Montageman: A dude who writes

January 17, 2007

Corporeality, Affect, and Gaming

Filed under: Academic, affect, corporeality, videogames — montageman @ 4:55 am

Reading through Massumi’s Parables for the Virtual, I’m struck by how videogame studies takes the body for granted.  Throughout the literature I’ve read, nothing (or very little) is made of the relationship of the gamer’s body to the gaming apparatus and, subsequently, the game itself.  To be blunt, there would be no game without the apparatus and the player – without the corporeal component of the game, there is no conscious experience of the game as a game.  Early games like Pong are examples of how the body is incorporated into the gaming experience.  When watching two people playing the table-top version of Pong, the corporeal nature of the game begins to manifest, i.e. players moving with the ball and/or paddle in an effort to aid in blocking the ball.  We imagine that we are holding the paddle that is hitting the ball.  The game itself transcends the screen and works its way into the consciousness of the player.  The game becomes more than two sticks and a bouncing square.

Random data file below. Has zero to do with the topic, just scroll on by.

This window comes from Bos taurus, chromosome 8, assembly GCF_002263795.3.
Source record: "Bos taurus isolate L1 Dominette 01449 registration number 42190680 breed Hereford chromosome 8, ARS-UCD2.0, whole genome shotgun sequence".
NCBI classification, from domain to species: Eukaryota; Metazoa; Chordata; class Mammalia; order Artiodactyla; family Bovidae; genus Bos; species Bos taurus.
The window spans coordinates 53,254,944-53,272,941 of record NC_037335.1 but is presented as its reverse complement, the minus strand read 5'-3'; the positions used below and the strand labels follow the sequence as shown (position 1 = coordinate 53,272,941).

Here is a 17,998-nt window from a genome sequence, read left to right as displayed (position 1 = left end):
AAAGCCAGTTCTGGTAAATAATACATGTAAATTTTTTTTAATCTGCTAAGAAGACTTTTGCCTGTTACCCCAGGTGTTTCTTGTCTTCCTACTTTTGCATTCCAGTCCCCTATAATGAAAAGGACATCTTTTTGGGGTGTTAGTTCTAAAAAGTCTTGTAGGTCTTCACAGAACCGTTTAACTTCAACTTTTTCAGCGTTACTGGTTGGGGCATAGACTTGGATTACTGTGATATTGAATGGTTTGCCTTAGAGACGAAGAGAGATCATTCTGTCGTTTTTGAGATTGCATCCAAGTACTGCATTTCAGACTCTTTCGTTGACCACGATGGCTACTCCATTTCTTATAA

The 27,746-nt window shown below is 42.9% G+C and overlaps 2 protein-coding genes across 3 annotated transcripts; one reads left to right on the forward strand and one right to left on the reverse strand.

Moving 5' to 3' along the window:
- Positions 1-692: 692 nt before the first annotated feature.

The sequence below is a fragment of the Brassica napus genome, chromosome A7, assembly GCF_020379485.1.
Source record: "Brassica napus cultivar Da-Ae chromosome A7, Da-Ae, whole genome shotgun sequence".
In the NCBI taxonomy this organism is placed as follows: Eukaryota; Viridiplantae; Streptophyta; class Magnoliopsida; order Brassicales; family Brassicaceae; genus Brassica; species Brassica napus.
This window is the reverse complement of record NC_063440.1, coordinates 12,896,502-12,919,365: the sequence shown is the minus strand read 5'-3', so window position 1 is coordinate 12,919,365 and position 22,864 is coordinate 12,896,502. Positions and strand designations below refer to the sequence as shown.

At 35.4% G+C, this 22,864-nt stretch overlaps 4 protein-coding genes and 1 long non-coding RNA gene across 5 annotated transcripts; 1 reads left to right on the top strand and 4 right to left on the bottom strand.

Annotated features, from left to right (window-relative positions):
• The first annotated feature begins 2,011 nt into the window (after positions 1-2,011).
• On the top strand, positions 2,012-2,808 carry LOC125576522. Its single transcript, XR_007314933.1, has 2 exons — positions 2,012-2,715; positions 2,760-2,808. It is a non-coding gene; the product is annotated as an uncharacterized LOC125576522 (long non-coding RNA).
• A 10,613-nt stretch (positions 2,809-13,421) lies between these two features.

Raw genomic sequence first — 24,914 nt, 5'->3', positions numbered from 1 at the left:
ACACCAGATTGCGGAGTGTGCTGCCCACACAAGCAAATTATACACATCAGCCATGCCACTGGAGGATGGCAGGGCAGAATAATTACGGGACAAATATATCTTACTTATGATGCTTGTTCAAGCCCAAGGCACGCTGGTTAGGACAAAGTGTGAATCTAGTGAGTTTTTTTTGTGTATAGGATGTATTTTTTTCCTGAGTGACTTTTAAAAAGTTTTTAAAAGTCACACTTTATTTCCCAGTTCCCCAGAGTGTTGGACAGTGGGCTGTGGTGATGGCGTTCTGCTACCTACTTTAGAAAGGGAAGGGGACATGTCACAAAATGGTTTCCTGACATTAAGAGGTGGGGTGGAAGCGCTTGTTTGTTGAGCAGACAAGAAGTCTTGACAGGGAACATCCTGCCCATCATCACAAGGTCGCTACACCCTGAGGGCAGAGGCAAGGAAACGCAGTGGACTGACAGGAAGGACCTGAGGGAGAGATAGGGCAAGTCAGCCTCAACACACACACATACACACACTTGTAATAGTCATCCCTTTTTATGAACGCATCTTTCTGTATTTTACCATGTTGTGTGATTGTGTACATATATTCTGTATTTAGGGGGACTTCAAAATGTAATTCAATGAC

Tomkins states, “It is the innate plasticity of the affect mechanism which permits the investment of any type of affect in any type of activity or object which makes possible the great varieties of human personalities and societies,” (148).  Not only is affect plastic, but there is a systematic outline put forth by Tomkins, which aides in the creation of an affectual response:

  1. Original resonance
  2. Risk is ventured
  3. Suffering in Consequence of Risk Taking
  4. Deepened resonance, increased commitment (159-63).

Videogames take on this structure through their narrative and/or the nature of their puzzles. In order for a game to be played (and remain interesting), these 4 steps are essential.  Take Super Mario Bros. for example.  Your initial mission is clear – save Princess Toadstool from Bowser.  Mario risks his life through 8 levels (worlds) & inevitably loses a life or takes damage from an enemy.  As Mario progresses, the game becomes more difficult thus creating a sense of urgency in the gamer to save the princess and finish the game.


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